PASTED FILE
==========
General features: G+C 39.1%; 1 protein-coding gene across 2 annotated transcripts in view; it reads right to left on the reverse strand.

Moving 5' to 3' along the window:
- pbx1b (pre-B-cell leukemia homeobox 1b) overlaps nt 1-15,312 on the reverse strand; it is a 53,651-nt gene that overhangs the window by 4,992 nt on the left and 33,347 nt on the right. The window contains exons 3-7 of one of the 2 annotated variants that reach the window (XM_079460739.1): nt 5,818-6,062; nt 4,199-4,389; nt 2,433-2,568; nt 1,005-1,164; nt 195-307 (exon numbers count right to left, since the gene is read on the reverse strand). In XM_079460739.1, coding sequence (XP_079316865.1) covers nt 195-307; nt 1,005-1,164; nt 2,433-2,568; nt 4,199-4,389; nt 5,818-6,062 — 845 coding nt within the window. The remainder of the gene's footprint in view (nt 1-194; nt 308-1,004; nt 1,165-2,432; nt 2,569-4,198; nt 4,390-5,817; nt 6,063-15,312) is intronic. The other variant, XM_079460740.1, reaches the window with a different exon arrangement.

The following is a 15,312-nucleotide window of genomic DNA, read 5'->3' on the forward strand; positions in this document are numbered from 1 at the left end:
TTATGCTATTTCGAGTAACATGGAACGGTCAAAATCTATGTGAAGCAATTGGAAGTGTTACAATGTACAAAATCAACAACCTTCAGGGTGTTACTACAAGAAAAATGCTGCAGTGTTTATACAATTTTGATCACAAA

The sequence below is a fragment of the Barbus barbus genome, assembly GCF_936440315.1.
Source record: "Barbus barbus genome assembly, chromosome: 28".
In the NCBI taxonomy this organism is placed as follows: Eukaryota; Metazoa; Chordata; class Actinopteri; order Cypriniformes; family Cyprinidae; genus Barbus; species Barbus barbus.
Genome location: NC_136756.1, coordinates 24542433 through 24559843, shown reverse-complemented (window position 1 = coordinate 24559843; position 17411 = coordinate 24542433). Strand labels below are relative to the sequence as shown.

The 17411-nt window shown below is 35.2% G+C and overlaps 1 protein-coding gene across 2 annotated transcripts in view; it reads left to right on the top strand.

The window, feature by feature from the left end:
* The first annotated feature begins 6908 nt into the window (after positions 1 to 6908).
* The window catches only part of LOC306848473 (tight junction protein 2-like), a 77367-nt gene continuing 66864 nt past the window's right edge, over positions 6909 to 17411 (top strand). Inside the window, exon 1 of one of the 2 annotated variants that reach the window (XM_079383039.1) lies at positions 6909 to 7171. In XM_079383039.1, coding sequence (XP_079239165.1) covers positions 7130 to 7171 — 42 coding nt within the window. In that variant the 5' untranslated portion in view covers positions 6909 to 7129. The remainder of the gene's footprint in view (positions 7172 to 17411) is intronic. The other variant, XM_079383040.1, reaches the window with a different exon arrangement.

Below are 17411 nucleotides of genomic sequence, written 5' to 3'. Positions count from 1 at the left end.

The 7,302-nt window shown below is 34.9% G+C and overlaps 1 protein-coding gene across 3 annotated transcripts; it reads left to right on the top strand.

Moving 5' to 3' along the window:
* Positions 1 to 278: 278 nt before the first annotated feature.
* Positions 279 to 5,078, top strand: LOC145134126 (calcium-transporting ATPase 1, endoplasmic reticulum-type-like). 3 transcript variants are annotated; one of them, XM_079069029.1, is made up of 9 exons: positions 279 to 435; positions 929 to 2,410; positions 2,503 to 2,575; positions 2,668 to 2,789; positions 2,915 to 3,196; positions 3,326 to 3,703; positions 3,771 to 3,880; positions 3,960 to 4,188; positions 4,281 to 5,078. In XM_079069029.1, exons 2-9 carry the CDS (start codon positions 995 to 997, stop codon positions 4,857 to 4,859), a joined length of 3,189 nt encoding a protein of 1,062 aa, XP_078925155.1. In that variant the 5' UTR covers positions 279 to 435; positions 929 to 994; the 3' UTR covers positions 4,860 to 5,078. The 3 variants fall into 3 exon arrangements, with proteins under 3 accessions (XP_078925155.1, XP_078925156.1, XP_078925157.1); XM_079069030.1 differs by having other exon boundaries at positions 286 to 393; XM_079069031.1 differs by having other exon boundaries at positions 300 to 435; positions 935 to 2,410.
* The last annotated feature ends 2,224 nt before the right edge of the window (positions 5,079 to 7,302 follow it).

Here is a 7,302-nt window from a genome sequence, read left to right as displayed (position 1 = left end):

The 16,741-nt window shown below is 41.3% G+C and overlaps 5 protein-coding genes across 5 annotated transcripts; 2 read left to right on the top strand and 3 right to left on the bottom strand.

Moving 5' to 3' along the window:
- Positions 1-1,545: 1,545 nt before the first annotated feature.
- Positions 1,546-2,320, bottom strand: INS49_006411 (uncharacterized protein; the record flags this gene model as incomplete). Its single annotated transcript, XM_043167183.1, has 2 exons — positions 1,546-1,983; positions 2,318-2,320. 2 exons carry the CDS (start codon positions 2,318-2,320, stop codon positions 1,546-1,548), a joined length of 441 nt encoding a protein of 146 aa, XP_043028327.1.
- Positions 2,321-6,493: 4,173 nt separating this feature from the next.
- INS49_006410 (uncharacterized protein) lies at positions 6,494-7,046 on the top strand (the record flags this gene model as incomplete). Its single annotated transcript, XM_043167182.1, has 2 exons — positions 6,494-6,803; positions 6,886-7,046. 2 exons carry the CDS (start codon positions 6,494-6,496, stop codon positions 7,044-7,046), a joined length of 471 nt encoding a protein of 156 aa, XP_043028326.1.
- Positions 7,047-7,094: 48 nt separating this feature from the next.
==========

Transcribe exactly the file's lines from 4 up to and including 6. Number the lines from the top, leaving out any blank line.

The following is a 15,312-nucleotide window of genomic DNA, read 5'->3' on the forward strand; positions in this document are numbered from 1 at the left end:
TTATGCTATTTCGAGTAACATGGAACGGTCAAAATCTATGTGAAGCAATTGGAAGTGTTACAATGTACAAAATCAACAACCTTCAGGGTGTTACTACAAGAAAAATGCTGCAGTGTTTATACAATTTTGATCACAAA

The sequence below is a fragment of the Barbus barbus genome, assembly GCF_936440315.1.